A comprehensive (yet interesting) guide to SSL certificates
There are a lot of people out there who are unfamiliar with SSL certificates. This can cause major problems for their internet privacy, the privacy of their website users and the potential success of their business.
However, these problems seem almost trivial when you realise you can get an SSL completely free thanks to Let’s Encrypt. Not only can you get an SSL for free, they are very easy to install, with most reputable WordPress hosts offering installation in a couple of clicks.
This guide covers all you need to know about SSL certificates – the risks, the rewards, the different types and most importantly, what they are. In fact, that’s probably the best place to start.
What is an SSL certificate?
SSL (Secure Sockets Layer) certificates secure the communication between your browser and any web server.
When you successfully install one of these certificates on your server its application protocol (also known as HTTP) will change to HTTPS – the ‘S’ stands for secure.
Without that precious ‘S’, anyone can see the data that users send to your site, providing they know how to find it.
HTTPS encrypts the communication from both ends so only the user’s specific computer and the server it’s sent to will be able to see what was transmitted.
For example if you Google search “where is the nearest florist in Manchester” on Mother’s Day, only you and Google will be in on the secret. Your mum won’t be able to steal that data to find out what you’re buying her. Not that she would, but she could if Google didn’t use an SSL certificate.
How can I tell if a website is using an SSL?
Different browsers display SSLs differently. Take, for example, if you go to a website using the most popular browser, Google Chrome. If the site has an SSL the address bar will have a green padlock icon with the word ‘Secure’ next to it. Also the URL will start with https:// as opposed to http://
On Safari, the presence of an SSL is a little more subtle:
If you’re interested, you can check out the specific SSL of a website by heading to Qualys’ SSL Server Test and typing in the intended web address.
I often enjoy checking how different companies’ SSLs stack up against each other. For example Google has an A grade SSL whereas Facebook has a B grade SSL. Fun right?
Why should I have an SSL?
An SSL does three things for your business:
- Secures payments on your site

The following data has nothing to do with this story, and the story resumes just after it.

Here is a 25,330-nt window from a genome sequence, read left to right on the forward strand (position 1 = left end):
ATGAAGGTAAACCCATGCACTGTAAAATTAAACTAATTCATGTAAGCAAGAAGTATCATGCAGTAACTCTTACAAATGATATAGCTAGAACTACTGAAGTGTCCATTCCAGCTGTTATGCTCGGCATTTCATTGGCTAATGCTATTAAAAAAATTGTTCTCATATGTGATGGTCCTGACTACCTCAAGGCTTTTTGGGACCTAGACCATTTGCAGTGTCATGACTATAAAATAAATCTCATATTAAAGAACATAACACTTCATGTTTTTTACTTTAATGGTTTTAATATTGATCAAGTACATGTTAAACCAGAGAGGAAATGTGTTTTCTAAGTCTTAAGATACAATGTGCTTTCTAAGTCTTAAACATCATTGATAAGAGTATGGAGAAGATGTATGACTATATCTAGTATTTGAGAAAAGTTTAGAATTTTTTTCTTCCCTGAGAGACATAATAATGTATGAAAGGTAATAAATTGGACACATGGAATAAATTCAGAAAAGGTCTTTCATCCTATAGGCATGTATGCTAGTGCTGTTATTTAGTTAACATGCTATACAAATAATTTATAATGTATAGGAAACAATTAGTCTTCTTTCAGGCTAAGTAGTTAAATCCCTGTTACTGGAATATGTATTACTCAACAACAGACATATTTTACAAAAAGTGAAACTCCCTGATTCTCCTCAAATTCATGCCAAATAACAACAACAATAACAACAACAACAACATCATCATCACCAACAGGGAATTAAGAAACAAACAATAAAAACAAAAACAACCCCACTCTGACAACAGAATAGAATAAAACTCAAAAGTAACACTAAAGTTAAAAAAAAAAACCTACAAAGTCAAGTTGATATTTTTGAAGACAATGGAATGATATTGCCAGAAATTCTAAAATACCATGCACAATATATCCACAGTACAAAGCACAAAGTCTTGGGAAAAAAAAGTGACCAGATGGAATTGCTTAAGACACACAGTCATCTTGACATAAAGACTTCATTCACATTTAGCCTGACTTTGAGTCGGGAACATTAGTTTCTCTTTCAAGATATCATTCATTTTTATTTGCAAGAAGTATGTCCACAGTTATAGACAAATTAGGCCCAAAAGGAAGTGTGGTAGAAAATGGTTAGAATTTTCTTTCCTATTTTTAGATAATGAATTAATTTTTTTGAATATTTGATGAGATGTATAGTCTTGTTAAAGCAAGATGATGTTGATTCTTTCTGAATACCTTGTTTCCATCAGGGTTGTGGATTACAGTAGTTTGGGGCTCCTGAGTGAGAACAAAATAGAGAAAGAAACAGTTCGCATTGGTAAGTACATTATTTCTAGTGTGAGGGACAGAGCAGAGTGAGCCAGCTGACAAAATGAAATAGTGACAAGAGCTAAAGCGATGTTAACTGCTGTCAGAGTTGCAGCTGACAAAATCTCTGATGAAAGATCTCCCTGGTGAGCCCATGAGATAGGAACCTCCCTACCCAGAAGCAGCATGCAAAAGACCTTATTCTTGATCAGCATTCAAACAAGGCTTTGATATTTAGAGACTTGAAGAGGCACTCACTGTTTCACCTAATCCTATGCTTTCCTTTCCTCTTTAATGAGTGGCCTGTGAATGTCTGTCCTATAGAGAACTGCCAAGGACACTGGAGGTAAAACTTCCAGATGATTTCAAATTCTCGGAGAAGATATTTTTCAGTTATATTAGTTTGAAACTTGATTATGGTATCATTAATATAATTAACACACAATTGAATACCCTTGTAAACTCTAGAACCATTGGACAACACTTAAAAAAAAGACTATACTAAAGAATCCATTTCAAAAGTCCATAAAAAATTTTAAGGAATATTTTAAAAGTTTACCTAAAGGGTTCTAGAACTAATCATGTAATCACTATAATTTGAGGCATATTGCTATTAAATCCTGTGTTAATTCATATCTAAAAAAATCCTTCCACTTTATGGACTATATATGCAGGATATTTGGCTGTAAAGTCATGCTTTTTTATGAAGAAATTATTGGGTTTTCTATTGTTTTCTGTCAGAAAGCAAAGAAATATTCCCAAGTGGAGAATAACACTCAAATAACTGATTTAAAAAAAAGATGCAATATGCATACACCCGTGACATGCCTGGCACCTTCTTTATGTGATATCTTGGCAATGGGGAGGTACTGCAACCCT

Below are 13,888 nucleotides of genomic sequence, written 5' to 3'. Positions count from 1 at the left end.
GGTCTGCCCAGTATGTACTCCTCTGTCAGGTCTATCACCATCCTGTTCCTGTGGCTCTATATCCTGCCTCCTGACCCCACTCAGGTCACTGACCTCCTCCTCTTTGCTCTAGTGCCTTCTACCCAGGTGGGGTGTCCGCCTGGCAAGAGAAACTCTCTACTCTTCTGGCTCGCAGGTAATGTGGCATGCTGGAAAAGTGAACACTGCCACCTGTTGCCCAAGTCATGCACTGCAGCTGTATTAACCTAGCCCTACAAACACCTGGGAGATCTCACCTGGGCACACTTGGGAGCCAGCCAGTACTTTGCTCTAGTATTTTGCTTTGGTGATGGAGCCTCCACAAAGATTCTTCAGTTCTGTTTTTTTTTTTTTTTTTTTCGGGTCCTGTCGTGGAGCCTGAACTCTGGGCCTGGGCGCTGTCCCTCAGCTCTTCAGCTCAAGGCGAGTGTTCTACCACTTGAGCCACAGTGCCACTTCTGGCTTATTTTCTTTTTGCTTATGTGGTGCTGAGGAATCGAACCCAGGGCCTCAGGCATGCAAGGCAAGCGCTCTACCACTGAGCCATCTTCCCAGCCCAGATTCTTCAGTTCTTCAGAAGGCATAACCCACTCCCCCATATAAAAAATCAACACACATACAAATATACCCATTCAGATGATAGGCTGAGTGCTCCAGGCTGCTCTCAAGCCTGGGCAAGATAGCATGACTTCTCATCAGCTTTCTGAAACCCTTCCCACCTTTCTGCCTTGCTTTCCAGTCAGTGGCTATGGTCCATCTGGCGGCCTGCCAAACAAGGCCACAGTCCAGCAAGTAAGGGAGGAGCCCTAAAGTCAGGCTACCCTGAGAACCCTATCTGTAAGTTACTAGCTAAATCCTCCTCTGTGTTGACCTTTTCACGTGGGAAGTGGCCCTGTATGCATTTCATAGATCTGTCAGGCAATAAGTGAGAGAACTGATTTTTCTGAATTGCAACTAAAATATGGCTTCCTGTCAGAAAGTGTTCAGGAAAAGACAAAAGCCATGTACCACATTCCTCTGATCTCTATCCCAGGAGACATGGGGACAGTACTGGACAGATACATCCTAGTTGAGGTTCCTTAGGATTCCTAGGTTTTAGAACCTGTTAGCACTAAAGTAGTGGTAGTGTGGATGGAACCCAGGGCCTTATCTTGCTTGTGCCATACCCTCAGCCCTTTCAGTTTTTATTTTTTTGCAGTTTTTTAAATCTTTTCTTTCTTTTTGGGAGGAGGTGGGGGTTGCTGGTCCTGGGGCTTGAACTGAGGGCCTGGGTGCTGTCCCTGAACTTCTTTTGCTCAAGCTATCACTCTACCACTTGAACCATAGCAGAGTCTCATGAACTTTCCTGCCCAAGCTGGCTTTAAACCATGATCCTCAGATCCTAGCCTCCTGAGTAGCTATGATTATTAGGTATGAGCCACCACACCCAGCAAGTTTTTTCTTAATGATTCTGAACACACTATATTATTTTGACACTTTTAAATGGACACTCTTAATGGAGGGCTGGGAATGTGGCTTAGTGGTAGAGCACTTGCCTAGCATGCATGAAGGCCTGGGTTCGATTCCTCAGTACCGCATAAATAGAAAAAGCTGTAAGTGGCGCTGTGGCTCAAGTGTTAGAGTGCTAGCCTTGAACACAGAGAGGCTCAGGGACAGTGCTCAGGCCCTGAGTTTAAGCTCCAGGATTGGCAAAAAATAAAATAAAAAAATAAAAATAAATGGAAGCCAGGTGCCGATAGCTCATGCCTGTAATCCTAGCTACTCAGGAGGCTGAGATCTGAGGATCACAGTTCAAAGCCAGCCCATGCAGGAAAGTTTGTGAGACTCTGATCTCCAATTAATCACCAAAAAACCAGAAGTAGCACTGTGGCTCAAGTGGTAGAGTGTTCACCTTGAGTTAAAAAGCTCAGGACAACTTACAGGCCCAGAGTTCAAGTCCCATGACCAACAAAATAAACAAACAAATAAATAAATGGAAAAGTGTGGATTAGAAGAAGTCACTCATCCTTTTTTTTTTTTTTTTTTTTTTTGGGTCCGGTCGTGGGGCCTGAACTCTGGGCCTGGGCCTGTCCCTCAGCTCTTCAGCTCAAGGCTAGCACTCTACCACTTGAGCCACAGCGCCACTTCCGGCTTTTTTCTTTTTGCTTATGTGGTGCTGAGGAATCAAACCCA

- Makes sure customers aren’t scared to share data with your site
- Protects you from potential Man-in-the-Middle cyber attacks
Let’s look at these in more detail:
1. Secure payments
If you run an eCommerce store, you’ll have to take payments via your WordPress website. If you’re taking credit or debit card payments on this page you have to make sure you have an SSL encrypted payment page otherwise your customers’ card information will be at risk.
The best way to do this on WordPress is to install WooCommerce. WooCommerce is a free eCommerce plugin that allows you to sell anything and protects your data for you too.
The plugin is regularly audited by Sucuri, an industry leader in the field, so you won’t have to worry about your customers’ data being hacked.
But SSLs aren’t only for stores taking online payments…
2. Scaring away potential customers
As I mentioned, Google Chrome is currently the most popular web browser with a massive 60% desktop and mobile browser share. While Chrome makes it very clear if your website does have an SSL, it’s actually quite subtle when your website doesn’t have one:
As you can see, there’s just a little ‘i’ information button you can click. It’s only when users click this that they’ll get a warning about a site not having an SSL:
Start filling out a form on an HTTP site though, and this warning becomes a bit more obvious:
Google has announced that come July 2018, this warning will be on every HTTP site, whether or not a user is filling out a form. So it will be a lot more direct and a lot scarier for potential customers:
Google’s aim is to make it clear to users when a website doesn’t have an SSL and make it clear their data is at risk.
People are getting far savvier about how their data is treated online. In a 2017 poll by YouGov 66% of people said they feared having their money or personal information stolen online.